5,000-year-old intact wine jars discovered
Complete wine jars that are still intact and containing ‘well-preserved remains’ of 5000-year-old wine have been discovered in Egypt.
The incredible find was from an archaeological team from Egypt, Germany and Austria who were excavating the tomb of Meret-Neith, who it is believed was an important woman from the 1st dynasty of Ancient Egypt.
The jars were discovered at the Um Al-Qaab archaeological site in Abydos, Sohag Governorate, with Mostafa Waziri, secretary general of the supreme council of antiquities, stating the team found various grave goods, including hundreds of large wine jars.
The jars were described as having intact stoppers and still containing ‘well-preserved’ remains of the wine. The joint Egyptian and German-Austrian team unearthed hundreds of the sealed jars containing the remains of ancient wine. Additionally, an inscription adds to evidence of Meret-Neith’s high status, it is believed.
Dietrich Raue, the director of the German Archaeological Institute, stated Meret-Neith was the only woman in Egypt’s first royal cemetery at Abydos to have her own monumental tomb. He also said that new information suggested she may have been the first female queen in ancient Egypt, although admitting her true identity ‘remains a mystery’.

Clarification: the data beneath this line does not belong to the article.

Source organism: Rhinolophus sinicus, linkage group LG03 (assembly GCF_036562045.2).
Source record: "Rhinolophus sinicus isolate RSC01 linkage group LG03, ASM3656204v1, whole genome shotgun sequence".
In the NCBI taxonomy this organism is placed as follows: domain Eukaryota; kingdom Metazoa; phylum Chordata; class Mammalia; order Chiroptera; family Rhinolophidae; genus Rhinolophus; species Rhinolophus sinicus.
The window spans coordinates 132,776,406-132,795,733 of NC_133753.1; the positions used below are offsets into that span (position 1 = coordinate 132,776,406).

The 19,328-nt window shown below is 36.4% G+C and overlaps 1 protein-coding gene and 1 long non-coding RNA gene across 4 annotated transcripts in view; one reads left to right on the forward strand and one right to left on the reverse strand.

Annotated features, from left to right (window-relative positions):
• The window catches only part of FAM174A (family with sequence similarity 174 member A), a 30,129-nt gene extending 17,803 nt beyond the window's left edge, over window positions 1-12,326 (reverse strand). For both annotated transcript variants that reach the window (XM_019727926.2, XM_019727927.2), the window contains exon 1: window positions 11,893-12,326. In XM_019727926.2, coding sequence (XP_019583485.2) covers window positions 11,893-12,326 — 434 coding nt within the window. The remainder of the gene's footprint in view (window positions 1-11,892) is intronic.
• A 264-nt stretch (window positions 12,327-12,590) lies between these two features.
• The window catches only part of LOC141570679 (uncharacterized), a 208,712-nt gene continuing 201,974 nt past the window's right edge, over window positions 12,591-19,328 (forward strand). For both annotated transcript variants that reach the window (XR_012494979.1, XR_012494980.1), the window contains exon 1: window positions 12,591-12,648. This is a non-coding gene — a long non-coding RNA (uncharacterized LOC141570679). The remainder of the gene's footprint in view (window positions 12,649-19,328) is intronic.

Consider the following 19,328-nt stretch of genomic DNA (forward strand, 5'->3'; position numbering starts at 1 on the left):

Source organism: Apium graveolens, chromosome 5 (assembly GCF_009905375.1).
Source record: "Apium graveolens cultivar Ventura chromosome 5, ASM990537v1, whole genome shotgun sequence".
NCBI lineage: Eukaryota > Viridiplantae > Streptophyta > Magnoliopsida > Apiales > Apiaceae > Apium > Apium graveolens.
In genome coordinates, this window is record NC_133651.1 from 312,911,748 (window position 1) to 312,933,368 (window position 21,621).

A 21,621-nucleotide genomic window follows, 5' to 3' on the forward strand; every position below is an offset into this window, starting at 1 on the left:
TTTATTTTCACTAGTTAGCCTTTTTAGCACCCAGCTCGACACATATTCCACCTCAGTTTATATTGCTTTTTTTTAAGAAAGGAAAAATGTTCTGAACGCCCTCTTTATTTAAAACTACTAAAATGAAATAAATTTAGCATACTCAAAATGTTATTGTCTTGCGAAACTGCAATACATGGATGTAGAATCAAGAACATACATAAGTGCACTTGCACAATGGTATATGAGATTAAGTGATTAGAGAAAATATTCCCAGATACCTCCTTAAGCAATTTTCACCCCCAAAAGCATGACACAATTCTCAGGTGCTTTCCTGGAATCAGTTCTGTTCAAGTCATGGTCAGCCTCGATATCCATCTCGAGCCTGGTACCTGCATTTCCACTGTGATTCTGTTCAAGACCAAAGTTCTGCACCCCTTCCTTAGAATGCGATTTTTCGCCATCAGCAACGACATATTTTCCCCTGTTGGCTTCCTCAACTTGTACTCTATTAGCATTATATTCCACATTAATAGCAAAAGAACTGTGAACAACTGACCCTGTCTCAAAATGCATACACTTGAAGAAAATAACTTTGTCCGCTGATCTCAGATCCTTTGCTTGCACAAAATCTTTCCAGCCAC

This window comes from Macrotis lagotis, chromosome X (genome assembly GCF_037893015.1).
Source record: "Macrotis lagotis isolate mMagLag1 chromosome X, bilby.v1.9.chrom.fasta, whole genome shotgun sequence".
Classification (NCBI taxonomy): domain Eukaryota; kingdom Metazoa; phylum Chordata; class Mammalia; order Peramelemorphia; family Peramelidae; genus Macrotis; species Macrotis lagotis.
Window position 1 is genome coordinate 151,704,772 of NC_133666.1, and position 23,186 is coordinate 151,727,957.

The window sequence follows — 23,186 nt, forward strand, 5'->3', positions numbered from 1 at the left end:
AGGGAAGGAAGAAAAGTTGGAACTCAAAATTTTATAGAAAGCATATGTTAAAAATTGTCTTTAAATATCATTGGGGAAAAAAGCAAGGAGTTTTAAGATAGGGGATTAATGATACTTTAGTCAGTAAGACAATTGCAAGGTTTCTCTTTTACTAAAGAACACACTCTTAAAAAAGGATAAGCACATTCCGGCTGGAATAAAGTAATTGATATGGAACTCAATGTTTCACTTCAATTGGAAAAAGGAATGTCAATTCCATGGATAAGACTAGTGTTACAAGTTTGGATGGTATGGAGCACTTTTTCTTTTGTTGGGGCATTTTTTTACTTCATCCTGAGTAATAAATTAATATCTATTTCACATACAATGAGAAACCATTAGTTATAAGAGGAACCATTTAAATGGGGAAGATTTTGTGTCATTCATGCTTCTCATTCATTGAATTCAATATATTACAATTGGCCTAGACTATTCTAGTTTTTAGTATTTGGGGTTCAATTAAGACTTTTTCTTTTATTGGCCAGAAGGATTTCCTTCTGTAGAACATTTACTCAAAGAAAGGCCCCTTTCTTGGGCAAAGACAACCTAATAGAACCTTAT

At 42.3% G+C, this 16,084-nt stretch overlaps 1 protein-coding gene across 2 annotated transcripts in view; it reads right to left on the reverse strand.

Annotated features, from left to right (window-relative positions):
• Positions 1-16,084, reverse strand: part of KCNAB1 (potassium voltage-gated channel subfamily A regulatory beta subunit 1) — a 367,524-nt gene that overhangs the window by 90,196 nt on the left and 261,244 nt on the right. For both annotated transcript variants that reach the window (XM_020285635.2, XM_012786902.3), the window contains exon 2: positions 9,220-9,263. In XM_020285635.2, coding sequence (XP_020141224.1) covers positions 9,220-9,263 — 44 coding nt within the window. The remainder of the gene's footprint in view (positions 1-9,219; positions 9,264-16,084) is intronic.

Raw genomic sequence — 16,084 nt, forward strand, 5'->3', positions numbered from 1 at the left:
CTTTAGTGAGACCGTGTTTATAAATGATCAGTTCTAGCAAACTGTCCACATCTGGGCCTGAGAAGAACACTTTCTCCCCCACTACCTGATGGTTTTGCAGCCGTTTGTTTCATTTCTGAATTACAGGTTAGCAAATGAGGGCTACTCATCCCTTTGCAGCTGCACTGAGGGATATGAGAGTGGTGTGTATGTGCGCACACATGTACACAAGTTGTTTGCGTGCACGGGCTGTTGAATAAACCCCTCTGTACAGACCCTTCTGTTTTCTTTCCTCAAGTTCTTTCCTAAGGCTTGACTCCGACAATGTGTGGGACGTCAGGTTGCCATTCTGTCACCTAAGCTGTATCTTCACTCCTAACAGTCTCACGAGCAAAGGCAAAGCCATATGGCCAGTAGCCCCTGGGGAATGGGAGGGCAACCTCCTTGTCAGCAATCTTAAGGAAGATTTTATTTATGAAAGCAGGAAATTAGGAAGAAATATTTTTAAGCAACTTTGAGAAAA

Raue mentioned that recent excavations have revealed new information about Meret-Neith and her era, leading to speculation that she may have been the first female Queen in Ancient Egypt, predating Queen Hatshepsut of the 18th dynasty.
Mission lead E. Christiana Köhler said the grand tomb complex in the Abydos desert, where the wine jars were found, also included the tombs of 41 courtiers and servants, and was constructed using unfired mudbricks, mud, and timber.
Köhler said the latest technology was used by the team to reveal the graves were built in multiple stages over an extended period of time.